Living with intent, social engagement, learning, growing, giving
Now that we lived in the shed we could settle into life in the countryside and shape the surroundings of our home. We had a beautiful kurrajong tree growing 10m down the hill from the shed and to the side of that we built a chook shed (chooks are hens). We put up chicken wire fencing to surround the equivalent of a suburban backyard for the chooks to have plenty of space to stretch their legs. This was in the days before I had heard of ‘free-range hens’. Our hens were truly free range, unlike the cheating of commercial operations that is allowed in Australia, with a measly 1 square metre allocated per hen. The yard for the chooks had black wattle trees and some shrubs surrounding the perimeter and within the yard, providing the chooks with shade and variety. They seemed happy!
We put old milk cans on their side in the shed and placed fresh straw inside and old vegetable boxes lined with straw as places for the chooks to lay their eggs. We propped large, strong branches from one side of the shed to the other so that the chooks had somewhere to roost.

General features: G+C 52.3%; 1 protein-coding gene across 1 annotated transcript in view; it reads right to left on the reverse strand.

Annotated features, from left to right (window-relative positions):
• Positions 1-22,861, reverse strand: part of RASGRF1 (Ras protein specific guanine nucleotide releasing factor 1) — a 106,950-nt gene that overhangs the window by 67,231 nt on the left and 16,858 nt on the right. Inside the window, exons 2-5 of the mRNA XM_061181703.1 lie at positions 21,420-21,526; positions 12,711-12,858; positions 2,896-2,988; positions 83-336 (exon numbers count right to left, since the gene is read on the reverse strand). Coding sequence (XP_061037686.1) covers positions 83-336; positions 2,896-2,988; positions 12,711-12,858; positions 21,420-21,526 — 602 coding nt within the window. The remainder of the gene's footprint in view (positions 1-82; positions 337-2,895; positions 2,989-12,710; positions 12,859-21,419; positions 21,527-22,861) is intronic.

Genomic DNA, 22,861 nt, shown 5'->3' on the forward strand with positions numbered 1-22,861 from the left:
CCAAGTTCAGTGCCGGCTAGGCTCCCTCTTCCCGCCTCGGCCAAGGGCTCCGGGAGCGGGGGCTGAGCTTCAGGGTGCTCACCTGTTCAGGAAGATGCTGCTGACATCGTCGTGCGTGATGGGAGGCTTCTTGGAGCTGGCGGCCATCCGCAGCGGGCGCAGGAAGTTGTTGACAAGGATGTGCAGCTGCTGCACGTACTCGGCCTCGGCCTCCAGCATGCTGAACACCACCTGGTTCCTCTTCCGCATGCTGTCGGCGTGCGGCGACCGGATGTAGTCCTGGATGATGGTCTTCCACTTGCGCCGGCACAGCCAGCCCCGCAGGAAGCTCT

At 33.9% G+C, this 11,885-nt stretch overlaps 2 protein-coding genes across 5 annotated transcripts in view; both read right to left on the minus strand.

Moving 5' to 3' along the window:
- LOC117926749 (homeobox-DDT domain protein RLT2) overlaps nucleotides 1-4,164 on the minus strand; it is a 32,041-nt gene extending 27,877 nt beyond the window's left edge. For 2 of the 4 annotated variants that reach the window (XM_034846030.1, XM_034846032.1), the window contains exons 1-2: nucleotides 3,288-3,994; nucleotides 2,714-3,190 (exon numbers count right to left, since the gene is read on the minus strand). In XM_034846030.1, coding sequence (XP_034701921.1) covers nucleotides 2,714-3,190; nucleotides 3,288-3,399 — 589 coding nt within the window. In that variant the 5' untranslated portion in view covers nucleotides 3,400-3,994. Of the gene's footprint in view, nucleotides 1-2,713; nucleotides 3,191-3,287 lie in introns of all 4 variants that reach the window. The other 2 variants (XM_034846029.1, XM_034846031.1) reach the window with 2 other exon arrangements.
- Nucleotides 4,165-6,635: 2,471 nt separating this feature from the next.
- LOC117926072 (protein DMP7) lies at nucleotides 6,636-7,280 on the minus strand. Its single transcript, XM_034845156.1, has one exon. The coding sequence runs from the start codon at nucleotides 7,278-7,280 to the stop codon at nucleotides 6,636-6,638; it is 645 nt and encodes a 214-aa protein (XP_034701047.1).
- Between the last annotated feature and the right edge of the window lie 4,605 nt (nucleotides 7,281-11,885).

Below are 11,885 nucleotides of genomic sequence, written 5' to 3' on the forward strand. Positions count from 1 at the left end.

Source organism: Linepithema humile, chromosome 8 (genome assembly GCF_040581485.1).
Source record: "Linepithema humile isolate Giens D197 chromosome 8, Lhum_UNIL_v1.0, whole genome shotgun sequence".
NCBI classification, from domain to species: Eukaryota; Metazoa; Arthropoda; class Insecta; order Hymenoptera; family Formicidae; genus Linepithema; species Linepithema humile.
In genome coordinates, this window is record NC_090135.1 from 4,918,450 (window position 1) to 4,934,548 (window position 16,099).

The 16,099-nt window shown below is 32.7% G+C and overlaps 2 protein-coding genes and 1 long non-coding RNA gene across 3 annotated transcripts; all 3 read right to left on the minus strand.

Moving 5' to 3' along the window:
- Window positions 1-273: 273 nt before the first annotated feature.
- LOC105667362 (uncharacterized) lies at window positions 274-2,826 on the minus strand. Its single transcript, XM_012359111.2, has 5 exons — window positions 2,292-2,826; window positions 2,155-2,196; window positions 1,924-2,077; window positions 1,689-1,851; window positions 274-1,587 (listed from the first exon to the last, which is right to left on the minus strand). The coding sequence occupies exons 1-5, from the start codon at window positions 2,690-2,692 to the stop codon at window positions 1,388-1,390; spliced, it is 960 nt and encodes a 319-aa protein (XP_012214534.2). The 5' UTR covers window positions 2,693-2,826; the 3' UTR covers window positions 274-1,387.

I have many happy memories about our chooks. I can remember the thrill of stroking a chick for the first time. Their downy feathers are so soft! We named our chicks names like Rocky (the rooster), Hetty and Speckles. I loved our chooks. I visited them everyday and would spend time sitting in the dust watching them have dust baths, I would take them insects and grubs that I caught in the garden and watch them delightedly snatching these delicious treats. When I would walk into the chook shed Hetty would squat on the ground in front of me. I don’t know if she was frozen because she was afraid or what her motivation was but I would squat next to her and stroke her smooth feathers, sometimes picking her up and carrying her around.
It was a thrill everyday after school to run down to the chook shed and feed those sweet birds with layer pellets, cracked wheet and their favourite which was cracked corn. While they contentedly clucked around eating I would go into the shed and collect the eggs. If I was lucky there weren’t any broody chooks (sitting on eggs for weeks to hatch chicks) and I wouldn’t get pecked when I stuck my hand into the old milk cans.
I recall that it was traumatic when we bought point-of-lay pullets and we trimmed their wings to stop them from flying away because the pen didn’t have a roof. We cut through the feathers as close to the blood supply as possible to make sure that we didn’t hurt them but also make sure that they couldn’t get away. The chooks didn’t seem very bothered by the process but I was afraid that we would hurt them.
I can’t wait to buy a house in Australia with a yard big enough to let us have chooks. I’m sure that my kids will love them!